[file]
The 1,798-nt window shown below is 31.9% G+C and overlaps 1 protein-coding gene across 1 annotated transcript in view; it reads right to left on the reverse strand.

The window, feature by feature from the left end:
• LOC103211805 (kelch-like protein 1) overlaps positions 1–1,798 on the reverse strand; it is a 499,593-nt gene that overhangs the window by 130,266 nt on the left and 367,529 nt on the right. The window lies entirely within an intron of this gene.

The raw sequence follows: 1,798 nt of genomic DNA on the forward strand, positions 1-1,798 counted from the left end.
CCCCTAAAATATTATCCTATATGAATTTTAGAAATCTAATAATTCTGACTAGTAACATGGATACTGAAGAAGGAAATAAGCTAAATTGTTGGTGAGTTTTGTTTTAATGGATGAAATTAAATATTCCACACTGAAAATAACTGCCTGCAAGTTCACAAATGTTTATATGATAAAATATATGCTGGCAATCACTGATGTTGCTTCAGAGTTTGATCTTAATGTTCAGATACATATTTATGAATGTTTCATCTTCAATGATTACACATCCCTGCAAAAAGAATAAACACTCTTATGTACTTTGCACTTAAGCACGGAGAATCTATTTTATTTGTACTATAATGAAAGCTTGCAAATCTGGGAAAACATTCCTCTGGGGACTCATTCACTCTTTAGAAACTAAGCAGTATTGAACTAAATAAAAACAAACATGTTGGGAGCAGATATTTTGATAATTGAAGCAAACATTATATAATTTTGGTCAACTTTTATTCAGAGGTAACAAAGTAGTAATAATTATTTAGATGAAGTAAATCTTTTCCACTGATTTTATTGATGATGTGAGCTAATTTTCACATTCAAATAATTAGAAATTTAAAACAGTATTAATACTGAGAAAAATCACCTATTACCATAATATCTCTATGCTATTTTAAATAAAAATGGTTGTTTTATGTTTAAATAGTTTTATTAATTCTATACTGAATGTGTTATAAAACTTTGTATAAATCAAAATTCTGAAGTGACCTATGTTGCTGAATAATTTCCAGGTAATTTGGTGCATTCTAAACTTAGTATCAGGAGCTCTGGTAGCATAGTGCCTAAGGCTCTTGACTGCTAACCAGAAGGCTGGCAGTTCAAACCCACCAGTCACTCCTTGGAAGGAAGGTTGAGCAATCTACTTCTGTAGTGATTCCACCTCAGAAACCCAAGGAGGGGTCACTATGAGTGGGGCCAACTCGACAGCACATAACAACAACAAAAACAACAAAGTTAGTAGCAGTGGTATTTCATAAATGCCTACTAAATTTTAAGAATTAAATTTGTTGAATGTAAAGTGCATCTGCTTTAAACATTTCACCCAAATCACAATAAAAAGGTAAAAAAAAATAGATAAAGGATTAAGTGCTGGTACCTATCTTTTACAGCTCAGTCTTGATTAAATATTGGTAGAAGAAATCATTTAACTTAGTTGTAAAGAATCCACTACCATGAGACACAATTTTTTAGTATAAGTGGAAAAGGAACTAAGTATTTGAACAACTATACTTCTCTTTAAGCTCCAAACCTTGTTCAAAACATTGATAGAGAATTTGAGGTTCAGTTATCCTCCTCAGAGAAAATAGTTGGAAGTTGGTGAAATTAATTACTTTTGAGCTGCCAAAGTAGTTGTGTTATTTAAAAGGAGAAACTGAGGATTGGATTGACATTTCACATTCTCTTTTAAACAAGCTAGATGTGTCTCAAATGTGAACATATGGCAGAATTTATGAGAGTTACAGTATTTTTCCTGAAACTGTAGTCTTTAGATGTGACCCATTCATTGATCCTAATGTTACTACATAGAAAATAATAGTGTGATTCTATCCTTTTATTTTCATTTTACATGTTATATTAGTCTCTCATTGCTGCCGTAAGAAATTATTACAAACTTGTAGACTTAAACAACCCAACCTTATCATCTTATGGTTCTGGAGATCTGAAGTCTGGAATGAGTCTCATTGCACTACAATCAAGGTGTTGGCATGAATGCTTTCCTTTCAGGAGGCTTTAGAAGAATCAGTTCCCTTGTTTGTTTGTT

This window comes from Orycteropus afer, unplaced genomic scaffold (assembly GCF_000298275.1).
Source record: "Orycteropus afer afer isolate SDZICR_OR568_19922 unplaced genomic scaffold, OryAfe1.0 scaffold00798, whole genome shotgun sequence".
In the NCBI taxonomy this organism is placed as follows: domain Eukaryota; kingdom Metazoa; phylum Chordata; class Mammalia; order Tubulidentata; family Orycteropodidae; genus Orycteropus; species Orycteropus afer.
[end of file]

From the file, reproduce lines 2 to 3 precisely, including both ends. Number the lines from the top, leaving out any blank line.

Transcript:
The window, feature by feature from the left end:
• LOC103211805 (kelch-like protein 1) overlaps positions 1–1,798 on the reverse strand; it is a 499,593-nt gene that overhangs the window by 130,266 nt on the left and 367,529 nt on the right. The window lies entirely within an intron of this gene.